...making Linux just a little more fun!
By John B Cole
The guys at Addison-Wesley are cool in that they give my LUG free books, and judging by the titles we have received lately, web site security is something readers cannot get enough of. I am not going to bother regurgitating the meaningless blurbs on the back cover, nor the lengthy credentials of the authors; instead, I am going to focus on a simple question: can this book teach a working web developer useful lessons? If it does, it is worth the $49.99 cover price and if it does not I can use it in my fireplace. I am quite critical of expensive books which grossly overreach and as a result are unsatisfying to all readers. Let us see how "Web Hacking" stacks up...
"Web Hacking" is divided into four major sections: The E-Commerce? Playground, URLs Unraveled, How Do They Do It?, and Advanced Web Kung Fu. The authors are off to a good start - they (unlike about 99% of the posters on Slashdot) realize that "URLs" does not require an apostrophe. That is enough for a whole star even if the rest of the book is copied, grammatical errors and all, from Usenet archives (although the Gentle Reader should note that I am making no such assertion). The authors utilize a chatty, conversational style of prose over an academic style, which is appropriate for this book.
"The E-Commerce? Playground" leads off with a simple case study demonstrating an effective attack on a small business web site using only HTTP. The attacker exploited a poorly-written Perl script in the attack, and I hope we all realize that there is far more badly-written Perl in the world than not (the Reviewer must grudgingly admit that he has on occasion, contributed to that very problem). The authors point out that firewalls and intrusion detection systems are largely useless, and they will continue to emphasize this throughout the book. All of us would do well to remember that lesson. Sure, the attack in the case study would not work against Amazon or Dell, but there are a lot of small web sites that are ripe for the plucking...and one of those sites may have your credit card number. Chapter 1, Web Languages, covers everything from Perl to ASP in a nutshell. The idea here is more to demonstrate that every language (even HTML) has vulnerabilities that can be exploited by a knowledgeable hacker. Most web developers and system administrator will not learn anything new here, but pray that your boss does not skip this chapter before he picks the Perfect Language for your company's Web Site of Tomorrow. Chapter 2, Web and Database Servers, is very brief and only discusses Apache and IIS on the web server front and MS SQL Server and Oracle on the database front. I suppose it is not big deal that other web servers are not discussed, but it is worth noting that there are many different HTTP servers, and they turn up in the oddest places (What's running on your production servers? Are you sure?) A security-themed chapter written for enterprise-level customers, the sort who actually own licenses for Oracle and MS SQL Server, would be better off as a book. I am disappointed to see no discussion of MySQL or PostgreSQL here. More sites than you can shake a stick at, particularly mom-and-pop type businesses, are running MySQL on the backend, and there are a lot of poorly-secured MySQL installations in the world (-1/2 star). Chapter 3, Shopping carts and Payment Gateways, was largely new material for me. I was familiar with older attacks on systems which used client-side cookies and GET variables to store important (e.g. price) information. I had not considered some the attacks involving payment validation systems, and the examples in the book underscore the consequences of sloppy design. Chapter 4, HTTP and HTTPS: The Hacking Protocols, is included in large part to emphasize the fact that all an attacker needs is a URL to make you regret your choice of careers. That aside, its coverage of the HTTP and HTTPS protocols is useful as a thumbnail review, but the chapter will be of dubious value to a network novice. Chapter 5, URL: The Web Hacker's Sword, ends Section 1. This chapter is prefaced with a quote from "Star Wars Episode IV: A New Hope", which demonstrates clearly the geek-worthiness of the authors. Chapter 5 actually covers URL hacks, such as URL structure and encoding, as well as meta-character mischief and HTML forms. Some of the attacks described will only work with GET variables, which are visible to the user through the URL. So, a simple tip for avoiding easy web hacks might be: use sessions for persistent data and pass data from the browser to the server in POST variables. You have been warned. The material on metacharacters and form processing focus on the issue of user input processing. I have worked at universities for a long time, and believe when I tell you that you should never trust user input. Ever. As a whole, Section 1 of "Web Hacking" is useful to novice administrators and developers or managers; experienced professionals are unlikely to find anything new here.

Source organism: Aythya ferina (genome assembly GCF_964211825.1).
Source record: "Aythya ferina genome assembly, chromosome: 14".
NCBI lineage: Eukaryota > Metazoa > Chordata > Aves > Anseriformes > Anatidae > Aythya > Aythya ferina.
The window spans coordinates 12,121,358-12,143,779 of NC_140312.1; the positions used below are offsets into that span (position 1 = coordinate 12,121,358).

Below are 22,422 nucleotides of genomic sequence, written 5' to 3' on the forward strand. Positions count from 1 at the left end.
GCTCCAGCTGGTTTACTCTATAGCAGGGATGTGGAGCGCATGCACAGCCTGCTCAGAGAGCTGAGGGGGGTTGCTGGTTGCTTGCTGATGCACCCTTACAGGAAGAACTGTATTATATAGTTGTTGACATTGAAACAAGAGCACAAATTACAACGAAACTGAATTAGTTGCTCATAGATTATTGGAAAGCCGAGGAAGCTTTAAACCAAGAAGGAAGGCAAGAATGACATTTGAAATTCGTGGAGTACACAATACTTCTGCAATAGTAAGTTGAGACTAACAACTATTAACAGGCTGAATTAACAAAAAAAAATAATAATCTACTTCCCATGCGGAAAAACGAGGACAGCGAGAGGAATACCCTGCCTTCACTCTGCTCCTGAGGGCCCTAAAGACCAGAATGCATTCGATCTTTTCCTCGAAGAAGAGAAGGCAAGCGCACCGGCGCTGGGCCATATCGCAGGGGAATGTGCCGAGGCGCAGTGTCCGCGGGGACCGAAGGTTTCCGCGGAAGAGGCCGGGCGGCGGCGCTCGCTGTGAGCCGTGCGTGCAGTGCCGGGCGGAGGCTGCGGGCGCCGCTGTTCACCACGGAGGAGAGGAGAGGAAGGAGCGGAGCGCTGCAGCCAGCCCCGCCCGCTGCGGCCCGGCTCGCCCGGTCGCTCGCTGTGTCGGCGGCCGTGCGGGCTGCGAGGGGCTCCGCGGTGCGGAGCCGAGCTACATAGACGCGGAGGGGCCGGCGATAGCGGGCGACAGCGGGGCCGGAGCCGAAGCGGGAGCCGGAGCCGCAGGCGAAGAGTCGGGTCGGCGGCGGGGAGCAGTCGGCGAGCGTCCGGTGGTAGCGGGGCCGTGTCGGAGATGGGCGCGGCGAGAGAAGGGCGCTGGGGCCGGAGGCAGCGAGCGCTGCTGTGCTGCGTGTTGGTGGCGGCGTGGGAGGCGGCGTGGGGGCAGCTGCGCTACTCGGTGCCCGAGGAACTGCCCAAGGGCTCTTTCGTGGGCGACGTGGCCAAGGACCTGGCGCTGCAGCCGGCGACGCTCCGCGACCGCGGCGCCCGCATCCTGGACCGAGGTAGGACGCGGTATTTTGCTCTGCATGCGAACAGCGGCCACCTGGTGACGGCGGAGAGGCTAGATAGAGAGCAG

Section 2, "URLs Unraveled", leads off with another case study. This case study demonstrates how a savvy hacker might analyze a web site based on the URLs exposed to the public, and use that knowledge to launch an attack. This case study serves to motivate the rest of the section. Chapter 6, Web: Under (the) Cover, provides an overview of web application structure, as well as the methods used by hackers to dissect target systems. There is all odd manner of thing in here, including web server APIs, ODBC, and JDBC. There is even a handy chart to help you match extensions to server platforms. The authors even mention some things you can do to limit your exposure, and one of the better ideas (IMHO) is to prevent the leakage of error and messages to the browser. Skim this chapter and look at the examples. Chapter 7, Reading Between the Lines, focuses on methods of analyzing HTML source (via "View Page Source") to identify vulnerabilities and develop attacks. Cool stuff here that can easily be overlooked during short, rapid development cycles. There is even an example of some nefarious uses of wget and grep. Chapter 8, Site Linkage Analysis, continues the exploration of site analytic methods. This chapter focuses principally on the uses of several software tools for site analysis, all of which are Windows tools (except for wget). I am torn about this section. Much of the material seems quite obvious, but that is because I was already familiar with it. However, I feel that all novices and many seasoned professionals can learn from the material in this section. No deduction.